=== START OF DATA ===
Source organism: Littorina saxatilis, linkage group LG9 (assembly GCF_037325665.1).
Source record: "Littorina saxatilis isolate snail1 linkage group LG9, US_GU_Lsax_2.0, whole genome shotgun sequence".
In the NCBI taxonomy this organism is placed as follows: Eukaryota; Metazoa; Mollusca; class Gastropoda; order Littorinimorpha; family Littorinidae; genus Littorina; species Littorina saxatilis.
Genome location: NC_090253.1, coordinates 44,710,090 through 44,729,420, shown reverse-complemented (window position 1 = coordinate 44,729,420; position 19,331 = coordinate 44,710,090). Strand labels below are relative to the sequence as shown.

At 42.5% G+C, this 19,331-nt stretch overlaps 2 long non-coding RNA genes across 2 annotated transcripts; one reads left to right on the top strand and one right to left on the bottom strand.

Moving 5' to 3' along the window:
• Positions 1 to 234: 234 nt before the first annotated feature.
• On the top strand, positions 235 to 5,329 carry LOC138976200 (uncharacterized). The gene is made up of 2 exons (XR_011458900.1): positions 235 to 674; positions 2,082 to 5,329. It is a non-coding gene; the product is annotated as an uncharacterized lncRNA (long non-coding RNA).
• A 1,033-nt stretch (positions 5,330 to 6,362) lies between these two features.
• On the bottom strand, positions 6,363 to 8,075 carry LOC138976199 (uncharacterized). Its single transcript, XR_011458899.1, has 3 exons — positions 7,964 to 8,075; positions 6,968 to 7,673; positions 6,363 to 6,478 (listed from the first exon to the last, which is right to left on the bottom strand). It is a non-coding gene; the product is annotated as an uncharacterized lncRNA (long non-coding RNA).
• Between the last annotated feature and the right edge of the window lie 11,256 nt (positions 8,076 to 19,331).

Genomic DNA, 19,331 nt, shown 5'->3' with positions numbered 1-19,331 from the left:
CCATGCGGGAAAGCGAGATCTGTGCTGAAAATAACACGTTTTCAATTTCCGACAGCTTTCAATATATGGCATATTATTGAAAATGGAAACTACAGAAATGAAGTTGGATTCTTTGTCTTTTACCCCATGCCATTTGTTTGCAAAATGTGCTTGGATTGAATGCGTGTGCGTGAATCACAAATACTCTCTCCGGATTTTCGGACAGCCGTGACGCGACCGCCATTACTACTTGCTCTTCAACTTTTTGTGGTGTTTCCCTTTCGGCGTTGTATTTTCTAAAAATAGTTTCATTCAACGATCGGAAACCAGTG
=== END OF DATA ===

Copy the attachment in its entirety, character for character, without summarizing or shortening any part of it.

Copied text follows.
Source organism: Littorina saxatilis, linkage group LG9 (assembly GCF_037325665.1).
Source record: "Littorina saxatilis isolate snail1 linkage group LG9, US_GU_Lsax_2.0, whole genome shotgun sequence".
In the NCBI taxonomy this organism is placed as follows: Eukaryota; Metazoa; Mollusca; class Gastropoda; order Littorinimorpha; family Littorinidae; genus Littorina; species Littorina saxatilis.
Genome location: NC_090253.1, coordinates 44,710,090 through 44,729,420, shown reverse-complemented (window position 1 = coordinate 44,729,420; position 19,331 = coordinate 44,710,090). Strand labels below are relative to the sequence as shown.

At 42.5% G+C, this 19,331-nt stretch overlaps 2 long non-coding RNA genes across 2 annotated transcripts; one reads left to right on the top strand and one right to left on the bottom strand.

Moving 5' to 3' along the window:
• Positions 1 to 234: 234 nt before the first annotated feature.
• On the top strand, positions 235 to 5,329 carry LOC138976200 (uncharacterized). The gene is made up of 2 exons (XR_011458900.1): positions 235 to 674; positions 2,082 to 5,329. It is a non-coding gene; the product is annotated as an uncharacterized lncRNA (long non-coding RNA).
• A 1,033-nt stretch (positions 5,330 to 6,362) lies between these two features.
• On the bottom strand, positions 6,363 to 8,075 carry LOC138976199 (uncharacterized). Its single transcript, XR_011458899.1, has 3 exons — positions 7,964 to 8,075; positions 6,968 to 7,673; positions 6,363 to 6,478 (listed from the first exon to the last, which is right to left on the bottom strand). It is a non-coding gene; the product is annotated as an uncharacterized lncRNA (long non-coding RNA).
• Between the last annotated feature and the right edge of the window lie 11,256 nt (positions 8,076 to 19,331).

Genomic DNA, 19,331 nt, shown 5'->3' with positions numbered 1-19,331 from the left:
CCATGCGGGAAAGCGAGATCTGTGCTGAAAATAACACGTTTTCAATTTCCGACAGCTTTCAATATATGGCATATTATTGAAAATGGAAACTACAGAAATGAAGTTGGATTCTTTGTCTTTTACCCCATGCCATTTGTTTGCAAAATGTGCTTGGATTGAATGCGTGTGCGTGAATCACAAATACTCTCTCCGGATTTTCGGACAGCCGTGACGCGACCGCCATTACTACTTGCTCTTCAACTTTTTGTGGTGTTTCCCTTTCGGCGTTGTATTTTCTAAAAATAGTTTCATTCAACGATCGGAAACCAGTG